15 Jan 2014 250 gestures in Italy
Italians have two languages, and the second does not use words: it is all in the Italian gestures and mimicry that have made Italians famous all over the world.
Just think of the joyful image of Roberto Benigni who won an Oscar for “Life Is Beautiful“: what the actor’s body and face were able to get across in those moments said much more than lots of words. For a start, it told us that that man is, without a doubt, Italian, because it is almost impossible to find an Italian without mimicry.
According to an article in “The Guardian” last summer, research carried out by Prof. Isabella Poggi of Roma Tre University shows that Italians use about 250 gestures every day to communicate a vocabulary whose breadth and complexity is comparable to that of sign language for the hearing-impaired.
It’s a language in its own right that is becoming more and more a banner for Made in Italy. And like every product worthy of the name Made in Italy, it is all the rage abroad, especially since the Sicilian film director, Luca Vullo, author of the documentary “The Voice of the Body“, started holding workshops on gestures in English universities.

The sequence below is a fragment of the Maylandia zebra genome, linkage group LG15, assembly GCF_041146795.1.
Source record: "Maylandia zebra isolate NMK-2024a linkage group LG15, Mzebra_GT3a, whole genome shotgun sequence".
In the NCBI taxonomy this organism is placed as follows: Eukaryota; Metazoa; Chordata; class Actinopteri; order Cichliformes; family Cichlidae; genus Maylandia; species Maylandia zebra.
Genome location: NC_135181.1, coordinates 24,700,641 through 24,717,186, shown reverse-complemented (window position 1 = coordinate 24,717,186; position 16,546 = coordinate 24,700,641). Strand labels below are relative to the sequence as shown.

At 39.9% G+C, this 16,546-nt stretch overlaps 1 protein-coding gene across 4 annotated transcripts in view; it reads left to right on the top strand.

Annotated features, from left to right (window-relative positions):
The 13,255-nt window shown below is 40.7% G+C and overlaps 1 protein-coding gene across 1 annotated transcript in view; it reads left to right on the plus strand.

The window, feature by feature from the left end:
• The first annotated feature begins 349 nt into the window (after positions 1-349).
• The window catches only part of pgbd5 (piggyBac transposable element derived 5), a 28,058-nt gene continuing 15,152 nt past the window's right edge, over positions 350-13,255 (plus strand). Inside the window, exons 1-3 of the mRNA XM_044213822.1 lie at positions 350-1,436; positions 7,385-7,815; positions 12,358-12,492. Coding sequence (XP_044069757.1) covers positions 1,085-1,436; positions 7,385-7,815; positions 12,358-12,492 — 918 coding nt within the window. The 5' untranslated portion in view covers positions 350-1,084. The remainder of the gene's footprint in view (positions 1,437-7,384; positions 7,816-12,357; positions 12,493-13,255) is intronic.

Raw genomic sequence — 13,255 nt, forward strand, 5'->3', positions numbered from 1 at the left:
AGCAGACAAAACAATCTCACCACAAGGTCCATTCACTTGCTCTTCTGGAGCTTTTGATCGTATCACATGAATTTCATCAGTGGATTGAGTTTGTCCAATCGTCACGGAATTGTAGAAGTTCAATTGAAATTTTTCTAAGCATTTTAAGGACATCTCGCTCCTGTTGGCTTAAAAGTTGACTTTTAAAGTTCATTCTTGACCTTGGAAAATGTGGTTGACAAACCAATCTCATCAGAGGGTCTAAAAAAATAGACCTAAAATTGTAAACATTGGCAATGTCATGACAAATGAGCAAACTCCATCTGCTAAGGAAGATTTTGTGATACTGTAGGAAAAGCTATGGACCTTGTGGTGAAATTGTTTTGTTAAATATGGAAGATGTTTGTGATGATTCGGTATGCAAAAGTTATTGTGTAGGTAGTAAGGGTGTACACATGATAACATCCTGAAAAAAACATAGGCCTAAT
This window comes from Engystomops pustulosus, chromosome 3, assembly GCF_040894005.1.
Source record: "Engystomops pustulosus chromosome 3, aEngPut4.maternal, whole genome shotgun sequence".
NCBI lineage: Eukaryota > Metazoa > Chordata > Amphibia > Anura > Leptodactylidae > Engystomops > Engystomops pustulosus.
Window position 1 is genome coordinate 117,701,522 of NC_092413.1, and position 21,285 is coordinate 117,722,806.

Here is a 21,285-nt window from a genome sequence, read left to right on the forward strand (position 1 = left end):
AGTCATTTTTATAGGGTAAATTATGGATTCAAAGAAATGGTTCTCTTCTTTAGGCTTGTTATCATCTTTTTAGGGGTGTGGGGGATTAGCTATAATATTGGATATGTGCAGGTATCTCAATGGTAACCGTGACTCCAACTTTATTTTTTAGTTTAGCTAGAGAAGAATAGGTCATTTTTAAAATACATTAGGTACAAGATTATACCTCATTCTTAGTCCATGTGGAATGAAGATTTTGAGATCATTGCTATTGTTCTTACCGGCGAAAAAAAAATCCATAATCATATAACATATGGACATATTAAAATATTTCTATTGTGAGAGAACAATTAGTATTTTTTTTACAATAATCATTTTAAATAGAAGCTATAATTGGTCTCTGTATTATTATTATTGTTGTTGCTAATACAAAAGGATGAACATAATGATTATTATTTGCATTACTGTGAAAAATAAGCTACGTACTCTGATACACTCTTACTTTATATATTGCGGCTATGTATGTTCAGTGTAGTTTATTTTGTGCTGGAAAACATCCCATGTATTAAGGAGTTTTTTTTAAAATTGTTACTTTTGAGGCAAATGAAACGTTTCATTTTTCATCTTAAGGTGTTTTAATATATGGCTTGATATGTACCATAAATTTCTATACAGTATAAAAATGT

These workshops are based on the documentary (which is shown before the “practical lesson”) and are attended by people of all ages, not just students and not just people studying Italian. Vullo himself points this out at Ville in Italy, and explains why:
“This extraordinary ability to communicate that we Italians have“, he says, “fascinates foreigners, who are often physically inhibited compared to us. To an Italian, a gesture is not just something that accompanies a word, or that only has an ornamental function: it has a meaning of its own.
If an Italian goes into a bar and wants a coffee, he can make himself understood without speaking in a way that is almost impossible for non-Italians. We manage better than others to communicate our feelings through our bodies, maybe because during the course of history we have been invaded many times and have always lived with the urgent need to make ourselves understood as quickly as possible.”
This is shown by the fact that Luca is preparing to go round the world with his workshop: he is receiving invitations from America, Australia, Norway, from universities, cultural centres and associations linked to Italian culture and traditions… And after the lesson (which in any case is difficult to understand fully, because Italian gestures, like every genuine original product, are unique and inimitable), there is nothing left to do but make a trip to Italy to get some practice!